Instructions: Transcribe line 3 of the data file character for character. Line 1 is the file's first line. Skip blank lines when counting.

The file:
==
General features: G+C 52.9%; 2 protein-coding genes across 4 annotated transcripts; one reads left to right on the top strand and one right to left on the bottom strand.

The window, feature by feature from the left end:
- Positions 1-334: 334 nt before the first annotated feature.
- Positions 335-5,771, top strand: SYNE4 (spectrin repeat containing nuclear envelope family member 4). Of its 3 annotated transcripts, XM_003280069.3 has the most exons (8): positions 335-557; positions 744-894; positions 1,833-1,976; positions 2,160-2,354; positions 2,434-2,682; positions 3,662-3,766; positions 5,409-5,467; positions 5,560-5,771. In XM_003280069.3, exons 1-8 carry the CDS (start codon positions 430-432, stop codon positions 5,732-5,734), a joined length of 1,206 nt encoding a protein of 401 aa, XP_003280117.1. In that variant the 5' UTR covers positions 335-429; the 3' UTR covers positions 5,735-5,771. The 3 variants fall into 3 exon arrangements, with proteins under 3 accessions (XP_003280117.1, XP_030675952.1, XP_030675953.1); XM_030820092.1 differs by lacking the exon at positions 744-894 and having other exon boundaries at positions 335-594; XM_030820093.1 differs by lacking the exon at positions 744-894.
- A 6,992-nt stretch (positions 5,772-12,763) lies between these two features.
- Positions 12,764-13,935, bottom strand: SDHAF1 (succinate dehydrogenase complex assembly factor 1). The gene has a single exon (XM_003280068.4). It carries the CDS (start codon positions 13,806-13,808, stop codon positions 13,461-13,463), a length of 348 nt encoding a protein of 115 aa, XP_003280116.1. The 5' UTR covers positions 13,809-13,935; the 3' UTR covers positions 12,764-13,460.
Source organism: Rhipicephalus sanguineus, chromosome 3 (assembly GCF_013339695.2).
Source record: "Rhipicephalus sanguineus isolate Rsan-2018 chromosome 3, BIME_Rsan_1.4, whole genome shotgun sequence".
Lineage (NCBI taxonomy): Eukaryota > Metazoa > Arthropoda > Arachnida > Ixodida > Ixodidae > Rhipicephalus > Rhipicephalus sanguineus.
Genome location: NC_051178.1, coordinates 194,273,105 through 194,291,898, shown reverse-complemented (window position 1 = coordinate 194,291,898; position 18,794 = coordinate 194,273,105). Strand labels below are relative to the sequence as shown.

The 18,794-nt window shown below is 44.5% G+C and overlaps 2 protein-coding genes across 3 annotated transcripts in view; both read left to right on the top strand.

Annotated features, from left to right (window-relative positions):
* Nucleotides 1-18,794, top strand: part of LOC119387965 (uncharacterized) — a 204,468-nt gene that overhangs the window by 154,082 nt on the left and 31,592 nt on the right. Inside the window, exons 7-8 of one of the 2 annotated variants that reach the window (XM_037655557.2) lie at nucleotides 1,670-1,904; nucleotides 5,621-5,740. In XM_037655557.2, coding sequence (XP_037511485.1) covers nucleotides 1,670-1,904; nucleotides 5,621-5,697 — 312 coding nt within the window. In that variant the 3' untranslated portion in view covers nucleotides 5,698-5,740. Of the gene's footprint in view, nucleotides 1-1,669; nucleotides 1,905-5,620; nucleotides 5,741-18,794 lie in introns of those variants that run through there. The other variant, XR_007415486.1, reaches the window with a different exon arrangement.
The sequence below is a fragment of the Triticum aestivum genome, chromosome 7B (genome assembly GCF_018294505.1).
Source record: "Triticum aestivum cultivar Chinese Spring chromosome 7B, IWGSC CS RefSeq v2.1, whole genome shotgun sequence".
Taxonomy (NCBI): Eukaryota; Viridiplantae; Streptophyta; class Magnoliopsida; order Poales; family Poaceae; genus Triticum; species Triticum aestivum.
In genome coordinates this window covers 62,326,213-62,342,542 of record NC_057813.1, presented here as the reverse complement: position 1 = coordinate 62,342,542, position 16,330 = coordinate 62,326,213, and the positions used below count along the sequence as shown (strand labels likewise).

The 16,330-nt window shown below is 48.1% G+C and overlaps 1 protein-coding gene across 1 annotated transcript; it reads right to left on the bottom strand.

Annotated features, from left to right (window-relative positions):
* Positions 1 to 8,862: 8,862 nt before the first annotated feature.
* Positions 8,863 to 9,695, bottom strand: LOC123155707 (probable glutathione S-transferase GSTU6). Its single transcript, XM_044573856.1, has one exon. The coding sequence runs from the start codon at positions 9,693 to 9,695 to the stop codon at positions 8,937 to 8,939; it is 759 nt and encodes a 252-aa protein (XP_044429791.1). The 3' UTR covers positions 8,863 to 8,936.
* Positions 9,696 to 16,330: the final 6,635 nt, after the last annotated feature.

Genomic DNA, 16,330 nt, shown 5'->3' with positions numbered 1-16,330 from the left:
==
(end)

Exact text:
- Positions 1-334: 334 nt before the first annotated feature.